You may recall my short essay about my two teenage buddies, Bud Kistler and Bill Klingaman, and how Bud convinced me there was such a thing as a woodle bird [http://rtberner.blogspot.com/2009/04/woodle-bird.html]. Alas, when we went our separate ways, I never saw Bud again, but Bill and I did stay in touch and when Paulette and I were in our last months in State College, Bill and his wife, Libby, visited us.
Bill and I have a long history. By some coincidence, we ended up in first grade together even though I did not live in the same ward as the school. We shared, first, second, and sixth through 12th grades. We graduated in 1961.
We also shared membership in the American Hose Company of Tamaqua, Pennsylvania, otherwise known as The Hosie. (I count membership in the Hosie as one of the great experiences of my life, and I know that Bill and I spent many a night there playing pinochle and drinking beer and occasionally fighting fires.)
Bill was a very intelligent person. He inherited his father’s business savvy and his mother’s intellect. He never went to college and, except for military service, never left Tamaqua. He and his brothers took over the family business from his father and ran it successfully. They had two good role models in their parents.
He served on Tamaqua Borough Council and when he decided not to run again after a couple of terms in office, a newspaper story recounted the time he served as chair of the council’s street committee. As each committee chair reported information in great detail about his domain, it got to Bill.
“The streets are still there,” Bill replied. End of report.
It was always difficult trying to extract something from Bill. It wasn’t because he didn’t know. Rather, he chose not to fill a room with rhetoric. He knew when to speak and when to remain silent, a lesson for all of us.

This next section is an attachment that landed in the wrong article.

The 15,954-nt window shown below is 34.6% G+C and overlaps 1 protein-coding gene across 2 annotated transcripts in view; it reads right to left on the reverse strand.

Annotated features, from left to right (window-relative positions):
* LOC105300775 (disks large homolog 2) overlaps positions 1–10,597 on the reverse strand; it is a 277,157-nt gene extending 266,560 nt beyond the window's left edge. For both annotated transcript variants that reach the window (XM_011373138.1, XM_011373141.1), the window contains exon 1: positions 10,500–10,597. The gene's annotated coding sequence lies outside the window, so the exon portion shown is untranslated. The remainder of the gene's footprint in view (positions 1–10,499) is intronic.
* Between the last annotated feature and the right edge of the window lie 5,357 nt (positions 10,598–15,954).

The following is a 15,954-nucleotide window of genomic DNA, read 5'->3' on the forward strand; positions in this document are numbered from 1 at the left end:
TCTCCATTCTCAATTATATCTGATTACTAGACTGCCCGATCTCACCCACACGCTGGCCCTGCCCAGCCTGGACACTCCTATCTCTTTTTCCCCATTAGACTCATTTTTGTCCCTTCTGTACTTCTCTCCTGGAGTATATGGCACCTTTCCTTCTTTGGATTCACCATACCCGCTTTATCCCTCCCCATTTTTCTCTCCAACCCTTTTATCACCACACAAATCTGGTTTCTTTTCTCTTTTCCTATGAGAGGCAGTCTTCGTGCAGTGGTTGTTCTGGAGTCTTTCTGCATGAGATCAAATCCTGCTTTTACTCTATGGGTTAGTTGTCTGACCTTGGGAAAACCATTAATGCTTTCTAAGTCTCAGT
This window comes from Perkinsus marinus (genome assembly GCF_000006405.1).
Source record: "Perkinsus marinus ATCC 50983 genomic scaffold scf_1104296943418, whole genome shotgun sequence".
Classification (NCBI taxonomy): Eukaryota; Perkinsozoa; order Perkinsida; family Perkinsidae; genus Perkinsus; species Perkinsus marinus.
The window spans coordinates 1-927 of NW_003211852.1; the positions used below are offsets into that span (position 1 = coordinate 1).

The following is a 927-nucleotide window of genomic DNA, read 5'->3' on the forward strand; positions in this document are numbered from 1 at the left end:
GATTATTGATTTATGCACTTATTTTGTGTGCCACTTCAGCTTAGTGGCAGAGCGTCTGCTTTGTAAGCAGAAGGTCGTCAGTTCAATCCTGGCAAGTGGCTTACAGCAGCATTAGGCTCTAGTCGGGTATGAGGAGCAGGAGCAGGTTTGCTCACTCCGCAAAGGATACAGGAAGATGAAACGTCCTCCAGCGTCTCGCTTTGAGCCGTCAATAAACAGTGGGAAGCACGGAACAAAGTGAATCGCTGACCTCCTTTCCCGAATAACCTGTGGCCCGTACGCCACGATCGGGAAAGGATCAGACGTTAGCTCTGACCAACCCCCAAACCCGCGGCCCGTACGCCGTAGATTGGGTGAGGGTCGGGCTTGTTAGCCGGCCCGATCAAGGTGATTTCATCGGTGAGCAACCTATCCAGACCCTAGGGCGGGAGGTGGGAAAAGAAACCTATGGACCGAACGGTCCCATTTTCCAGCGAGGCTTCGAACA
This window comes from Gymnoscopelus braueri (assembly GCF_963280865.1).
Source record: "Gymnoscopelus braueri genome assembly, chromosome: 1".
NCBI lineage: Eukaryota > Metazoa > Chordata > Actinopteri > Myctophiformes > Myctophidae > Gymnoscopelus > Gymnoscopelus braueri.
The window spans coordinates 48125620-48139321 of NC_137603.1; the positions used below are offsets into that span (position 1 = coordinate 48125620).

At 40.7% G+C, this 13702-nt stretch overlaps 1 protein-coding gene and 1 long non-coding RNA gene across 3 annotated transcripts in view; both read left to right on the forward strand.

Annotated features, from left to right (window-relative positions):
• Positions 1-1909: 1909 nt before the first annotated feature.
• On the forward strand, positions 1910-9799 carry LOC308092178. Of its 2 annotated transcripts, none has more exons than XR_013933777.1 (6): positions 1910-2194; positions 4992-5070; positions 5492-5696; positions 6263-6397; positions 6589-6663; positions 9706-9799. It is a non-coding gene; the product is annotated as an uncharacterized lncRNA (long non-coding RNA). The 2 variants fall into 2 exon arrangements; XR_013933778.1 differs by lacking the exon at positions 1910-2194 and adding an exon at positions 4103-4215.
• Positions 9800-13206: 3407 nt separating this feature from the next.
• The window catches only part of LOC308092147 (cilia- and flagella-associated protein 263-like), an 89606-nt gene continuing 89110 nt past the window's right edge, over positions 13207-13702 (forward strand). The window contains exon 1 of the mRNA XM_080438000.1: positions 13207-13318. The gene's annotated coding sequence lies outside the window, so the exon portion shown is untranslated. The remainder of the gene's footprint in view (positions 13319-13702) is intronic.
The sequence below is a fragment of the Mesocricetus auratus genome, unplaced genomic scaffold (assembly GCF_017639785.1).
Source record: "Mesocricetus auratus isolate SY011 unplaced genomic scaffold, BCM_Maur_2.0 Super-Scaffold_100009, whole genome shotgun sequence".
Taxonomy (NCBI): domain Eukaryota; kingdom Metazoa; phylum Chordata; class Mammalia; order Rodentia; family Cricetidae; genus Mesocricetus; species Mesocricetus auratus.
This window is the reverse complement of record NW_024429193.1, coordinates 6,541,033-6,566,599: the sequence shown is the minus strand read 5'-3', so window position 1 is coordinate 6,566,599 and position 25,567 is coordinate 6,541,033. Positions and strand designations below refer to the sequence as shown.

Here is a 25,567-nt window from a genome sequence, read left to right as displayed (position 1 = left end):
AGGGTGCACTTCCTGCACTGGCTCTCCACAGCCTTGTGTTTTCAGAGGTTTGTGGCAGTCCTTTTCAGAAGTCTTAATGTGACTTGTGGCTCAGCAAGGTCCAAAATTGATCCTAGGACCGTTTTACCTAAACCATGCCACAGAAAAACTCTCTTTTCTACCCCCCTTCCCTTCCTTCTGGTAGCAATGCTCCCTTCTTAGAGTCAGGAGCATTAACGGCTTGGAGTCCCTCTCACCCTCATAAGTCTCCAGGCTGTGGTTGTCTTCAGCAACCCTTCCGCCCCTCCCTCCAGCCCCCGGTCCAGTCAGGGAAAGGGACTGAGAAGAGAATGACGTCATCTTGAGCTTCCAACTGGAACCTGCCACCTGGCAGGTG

I remember when Bill was courting Libby. He could be subtle—and, we already know, laconic. I recall that he would show up at the Hosie and ask me if I wanted to go to some bar down country. Turns out, Libby had a singing gig there and that was the real reason he wanted to go. But he didn’t quite lay it out so clearly when he was asking me. Just, do you want to go to …? (I went. Only after we arrived did I put two and two together.)
About 18 months ago I learned that Bill had cancer, halted in one organ but showing up in another. Time was short, I was told. When we visited Pennsylvania in 2008, Bill and I tried to meet, but he was at his favorite vacation spot in the Poconos and I was locked into a schedule that did not permit me to get there. At least, though, he seemed to be beating the odds.
This week we’re headed for the Region and I tipped Bill and Libby that I was coming and would drop by to see them. I gave them my cell phone number.
One of Bill’s sons used it to call me with the news that Bill’s days were numbered.
He died at home on Monday, July 13. He was 66.
I did get to Bud’s funeral and I will be at Bill’s on Friday, filled with the memories of a great lifelong friend.
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